Family Bar Hopping. . .

It helps in life to have a friend that owns a bar, it helps in life too when said bar is an Irish pub.  Too a point. . .

Two years ago while in school my oldest daughter then in kindergarten had to fill out a “Getting To Know Me” questionnaire of sorts listing her favorite things- color, number, animal, etc. oh and restaurant.  For favorite restaurant it was not “McDonald’s” but rather “The Pub”. Niiiiice.  Nothing like a five year old informing her class and teacher that she frequents bars.  Needless to say it made for a rather interesting conversation piece with her teacher that day we picked her up from school.

A bar hopper my oldest is not, however she is accurate in the fact that the pub, our friend’s pub is a frequent go to for us when it comes to going out and getting something to eat as a family.  Aside from the great ambience/decor and Guinness on tap the pub has a wonderful informality that takes the stress out of going out to eat with three children six and under.  Let’s be honest too, it helps to know the owner.  What else is great about pubs in general, especially Irish and English pubs is that they not only attract expats, they also embrace the English Premier League.

Football over there or soccer here the EPL is gaining traction in the United States which to me as a fan is a wonderful thing.  Why the growing success of the EPL in the United States? I would point to a number of reasons.  Soccer itself is advancing in popularity here in America and therefore it would make sense the EPL would as well.  The EPL also offers a uniqueness that is hard to find anywhere else as far as the sports fandom experience.  For starters EPL games are all early in the morning or early in the afternoon due to the time change.  It means fans like me with children can pop it on early in the morning before the day gets going.  Moreover “late” games are still early in the day over here.  Games are also commercial free and typically a mere two hours in length counting halftime- again, remarkably perfect for fans like me that cannot or do not want to dedicate an entire afternoon/evening to live viewership.  These built in advantages combined with passionate fans make for a great overall sports product.  Absolutely love it.

During EPL season one of my favorite things to do is pop up to the pub with my wife and three girls or on occasion solo when the place first opens have an early lunch and watch a game.  It’s totally an easy environment with usually a fan or two in their respective team jersey watching and enjoying the craic.  Two hours. Done.  As I have said before the EPL is built for parents.  Boxing Day or St. Stephen’s Day on December 26th has become a big day in our family for watching the EPL at the pub.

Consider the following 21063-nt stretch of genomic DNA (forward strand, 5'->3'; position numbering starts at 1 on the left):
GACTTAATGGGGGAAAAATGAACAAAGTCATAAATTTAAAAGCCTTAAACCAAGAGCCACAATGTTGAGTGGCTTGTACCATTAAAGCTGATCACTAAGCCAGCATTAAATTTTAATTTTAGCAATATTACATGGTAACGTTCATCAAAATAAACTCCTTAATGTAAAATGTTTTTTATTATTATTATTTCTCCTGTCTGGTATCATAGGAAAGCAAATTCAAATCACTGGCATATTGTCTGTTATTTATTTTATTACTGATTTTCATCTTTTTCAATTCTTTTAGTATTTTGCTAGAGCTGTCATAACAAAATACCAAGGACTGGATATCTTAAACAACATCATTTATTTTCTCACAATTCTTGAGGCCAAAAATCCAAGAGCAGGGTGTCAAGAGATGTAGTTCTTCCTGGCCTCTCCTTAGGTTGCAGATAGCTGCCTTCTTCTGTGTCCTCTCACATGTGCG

My children’s familiarity and comfort level with a barroom can be traced, at least partially to my father.

Growing up my father on the weekends was always taking my siblings and me to various haunts and spots to eat in my hometown of Rochester.  Often these adventures came on the heels of sporting events that we had just attended in person or if a particular sporting event of note was on television and we wanted to go out and watch it.  Although they were bar/restaurants they tended to be heavy on the bar if you know what I mean. . . poorly lit, sticky floors, maybe some free popcorn or peanuts and no shortage of pub grub fare on the menu.  Indeed these places were the anti-chains; somehow managing to be similar and distinct all at the same time.  Their distinctiveness usually lie in a particular dish or feature of note- from exceptional chicken wings to legendary deep dish pizza to a ridiculous draft beer list.  By the time I was thirteen it seemed that I had been to every bar in town.  My dad did not think twice about taking us anywhere in this context.  Not to say that these places were dangerous, but many people have an internal cut off clock on what time at night was it no longer the appropriate time for kids say under twelve to be in bars.  Yeah, my dad never had that clock.  We often were by far the youngest patrons in many of the places we went on Friday and Saturday nights.  It either did not register with my dad or he did not care. I should add too that these excursions were not merely a façade for my dad to meet up with his buddies and get plastered.  In fact although my dad would always get a beer he was by no means ever drunk with us, instead he tended to be about the food and hanging with his children usually watching sports.  Just doing it in a bar.

Those excursions with my dad provided great food, soda for us, and beer for my dad as well as many fond memories. . .

My younger brother who became a chef and owns a very successful restaurant today in Chicago talks openly about how these outings were a huge influence in him becoming a chef.  That even today, he tries to infuse my father’s adventurousness in his own culinary approach.

So dad on behalf of myself and my brother. . . SLAINTE!

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